Did you know Arsene Wenger has a master's degree in economics? And what has he learnt from it? Don't buy old players, buy in them their early 20s and sell them as soon as someone offers more than you think they are worth.
Another insightfull take from the Australian Financial Review:
'... the average proportion of English fans who are sure to watch their club next season: about half.' "Number's Up' AFR Review page 9
I read about this book in Friday's AFR Review in an extract from The Economist. Its full title is Why England Lose: and Other Curious Football Phenomena Explained.
English economists love writing about and trying to explain football. My view is that the gap in knowledge is from marketing strategists, but that is another story.
This book has different titles in different countries. I like the one to be published in the US in October that reads: 'Soccernomics: Why England Lose, Why German and Brazil Win, and Why the U.S., Japan, Australia, Turkey and Even India are Destined to Become the New Kings of the World's Most Popular Sport. Gotta love that. Almost no need to spoil it by reading it.
Simon Kuper is a writer for the highly regarded (by me at least) Financial Times. His works include 'Soccer Against the Enemy: How the World's Most Popular Sport Starts and Fuels Revolutions and Keeps Dictors in Power.' And Ajax, the Dutch, the War: Football in Europe in the Second World War'. And the 'Perfect Pitch' series of books on football.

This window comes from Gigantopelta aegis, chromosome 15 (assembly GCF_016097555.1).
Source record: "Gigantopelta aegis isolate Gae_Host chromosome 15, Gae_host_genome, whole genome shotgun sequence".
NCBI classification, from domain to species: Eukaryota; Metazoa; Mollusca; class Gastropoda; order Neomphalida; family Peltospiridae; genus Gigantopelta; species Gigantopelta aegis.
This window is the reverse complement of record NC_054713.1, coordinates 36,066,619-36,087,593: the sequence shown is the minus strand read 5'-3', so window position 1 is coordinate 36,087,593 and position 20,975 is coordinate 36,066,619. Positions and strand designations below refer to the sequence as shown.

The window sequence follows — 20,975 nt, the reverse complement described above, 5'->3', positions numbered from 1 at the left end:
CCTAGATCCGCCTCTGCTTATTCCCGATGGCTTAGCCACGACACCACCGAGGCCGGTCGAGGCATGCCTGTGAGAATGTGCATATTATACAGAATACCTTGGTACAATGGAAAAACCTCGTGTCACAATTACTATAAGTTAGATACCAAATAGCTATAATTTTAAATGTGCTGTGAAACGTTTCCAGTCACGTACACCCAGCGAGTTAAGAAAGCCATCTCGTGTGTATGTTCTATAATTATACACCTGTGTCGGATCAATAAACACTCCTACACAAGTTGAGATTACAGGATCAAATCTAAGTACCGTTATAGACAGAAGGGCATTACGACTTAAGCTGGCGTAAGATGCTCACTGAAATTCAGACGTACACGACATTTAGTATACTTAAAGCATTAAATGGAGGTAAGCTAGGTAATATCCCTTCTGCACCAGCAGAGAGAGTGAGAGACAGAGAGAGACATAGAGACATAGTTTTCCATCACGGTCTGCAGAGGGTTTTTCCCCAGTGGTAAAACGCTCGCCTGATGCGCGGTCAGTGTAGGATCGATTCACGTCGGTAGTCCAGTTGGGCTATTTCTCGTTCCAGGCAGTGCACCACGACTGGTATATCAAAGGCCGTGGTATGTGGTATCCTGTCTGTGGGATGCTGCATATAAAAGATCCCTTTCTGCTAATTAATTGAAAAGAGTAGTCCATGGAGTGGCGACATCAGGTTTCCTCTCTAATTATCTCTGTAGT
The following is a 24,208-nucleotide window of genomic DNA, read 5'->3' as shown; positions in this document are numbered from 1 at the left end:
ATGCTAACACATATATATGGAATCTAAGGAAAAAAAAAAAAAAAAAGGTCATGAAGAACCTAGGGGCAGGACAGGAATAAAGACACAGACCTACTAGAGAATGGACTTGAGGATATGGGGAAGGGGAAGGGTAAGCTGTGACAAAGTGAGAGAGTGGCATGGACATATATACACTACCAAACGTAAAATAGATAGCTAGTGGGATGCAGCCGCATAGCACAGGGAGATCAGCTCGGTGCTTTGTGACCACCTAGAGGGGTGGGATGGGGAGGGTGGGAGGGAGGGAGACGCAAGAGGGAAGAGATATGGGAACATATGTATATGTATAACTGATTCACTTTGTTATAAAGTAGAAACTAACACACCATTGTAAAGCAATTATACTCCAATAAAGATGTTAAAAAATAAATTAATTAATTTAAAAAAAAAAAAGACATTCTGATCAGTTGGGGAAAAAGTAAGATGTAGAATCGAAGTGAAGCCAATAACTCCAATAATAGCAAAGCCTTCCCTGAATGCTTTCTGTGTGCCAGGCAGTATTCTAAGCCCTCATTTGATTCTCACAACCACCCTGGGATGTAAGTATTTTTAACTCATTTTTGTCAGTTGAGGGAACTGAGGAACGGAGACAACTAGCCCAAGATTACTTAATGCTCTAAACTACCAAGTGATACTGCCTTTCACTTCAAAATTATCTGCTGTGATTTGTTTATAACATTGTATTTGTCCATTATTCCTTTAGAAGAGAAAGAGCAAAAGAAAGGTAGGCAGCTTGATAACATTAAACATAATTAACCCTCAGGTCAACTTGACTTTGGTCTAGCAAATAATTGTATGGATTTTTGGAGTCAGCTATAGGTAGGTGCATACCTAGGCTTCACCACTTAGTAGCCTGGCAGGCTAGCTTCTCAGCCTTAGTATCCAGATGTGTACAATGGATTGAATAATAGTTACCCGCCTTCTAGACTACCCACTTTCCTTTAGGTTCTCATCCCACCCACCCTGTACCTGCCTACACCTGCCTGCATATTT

Stefan Szymanski has written a stack economics books on football. The one I like the look of is called 'National Pastime: How Americans Play Baseball and the Rest of the World Plays Soccer'. Without having read it I feel it may explain 'how Australians play AFL and the rest of the world plays soccer'.
Publisher's HarperCollins take:
'"Why do England lose?" "Why do Newcastle United always buy the wrong players?" "How could Nottingham Forest go from winning the European Cup to the depths of League One?" "Penalties - what are they good for?" ... Written with an economist's brain and a football writer's skill, it applies high-powered analytical tools to everyday football topics. ... It's about looking at data in new ways. It's about revealing counterintuitive truths about football. It explains all manner of things about the game which newspapers just can't see. It all adds up to a new way of looking at football, beyond cliches about "The Magic of the FA Cup", "England's Shock Defeat" and "Newcastle's New South American Star".' As quoted at ABEBooks online.